Since sellers and buyers have complete information about each other in the ideal market, all economic transactions will be carried out by margin trading and barter transactions, without either of them being cheated, and money is not needed. Of course, there have been many excellent pieces of research that have introduced money as a medium of exchange in macroeconomic models. I will introduce and consider them in detail in later installments. In this article, I will describe how money is introduced to the New Keynesian model, which is a standard framework for analyzing business cycles and central banks' monetary policies.

The New Keynesian model has introduced money. (Without it, central banks' monetary policies cannot be analyzed.)

However, money is not assumed to function as a medium of exchange. I believe this is a major problem with the New Keynesian business cycle model (a problem shared by the real business cycle model in the neoclassical theory).

Money has been introduced to the New Keynesian model merely as a scale to measure nominal prices. The model introduces accounting units (such as the dollar, the euro, and the yen) that indicate the values of goods and assets and the nominal prices of goods and assets indicated in the accounting units. In this way, the existence of money as an entity indicating nominal prices is introduced tacitly. In the framework of New Keynesian economics, money equals an accounting unit. Money does not have any meaning beyond that of an accounting unit. In this setting, price stickiness (in short, prices not indicated correctly), a market distortion well-known in Keynesian economics, is introduced, and the question of how price stickiness affects business cycles and monetary policies is studied. This is the structure of New Keynesian macroeconomics.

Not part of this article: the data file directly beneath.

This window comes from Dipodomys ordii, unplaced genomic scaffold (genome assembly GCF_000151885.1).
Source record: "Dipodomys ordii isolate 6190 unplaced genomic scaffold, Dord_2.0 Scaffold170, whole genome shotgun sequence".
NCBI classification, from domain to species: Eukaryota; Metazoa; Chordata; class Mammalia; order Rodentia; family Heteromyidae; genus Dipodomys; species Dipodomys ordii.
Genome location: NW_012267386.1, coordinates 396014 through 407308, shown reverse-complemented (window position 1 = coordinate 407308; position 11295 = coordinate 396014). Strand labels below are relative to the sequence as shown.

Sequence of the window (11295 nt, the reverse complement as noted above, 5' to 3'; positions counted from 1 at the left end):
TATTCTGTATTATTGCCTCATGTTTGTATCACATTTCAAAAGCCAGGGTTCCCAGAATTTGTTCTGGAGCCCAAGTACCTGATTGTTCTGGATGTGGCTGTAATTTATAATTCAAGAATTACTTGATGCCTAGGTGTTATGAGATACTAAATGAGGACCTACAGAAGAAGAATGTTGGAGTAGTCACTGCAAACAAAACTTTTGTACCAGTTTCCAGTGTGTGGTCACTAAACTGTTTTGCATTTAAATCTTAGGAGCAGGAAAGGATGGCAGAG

In the New Keynesian model, price stickiness is assumed to be a situation where businesses and other economic entities are not free to change at any time nominal prices (prices of goods indicated in accounting units such as the dollar) for products that they have produced and seldom have the opportunity to change set prices.

The theoretical structure has been developed for the very reason that New Keynesian economics has considered the relationship between changes in nominal prices (inflation and deflation) and changes in the reak economy to be a major target of analysis. In other words, the relationship between money as a medium of exchange and changes in the real economy has not been considered a target to be analyzed from the start. New Keynesian economists have not seen the role of money as a medium of exchange as a big issue with macroeconomic implications. The issue of a medium of exchange (or a means of payment) was eliminated in their assumptions before the establishment of their theory.

The New Keynesian economic model, considered to be a standard tool for analyzing macroeconomic policy, was not able to make effective policy recommendations about the recent financial crisis. If the new Keynesian policy analysis were effective, the effectiveness would be limited to an analysis of monetary policy in ordinary times. I could say that this point has been reconfirmed in the recent crisis.

* Translated by RIETI from the original Japanese article in the series, "Gödel's money" published in the September 7, 2009 issue of Kinzai Financial Weekly

December 3, 2009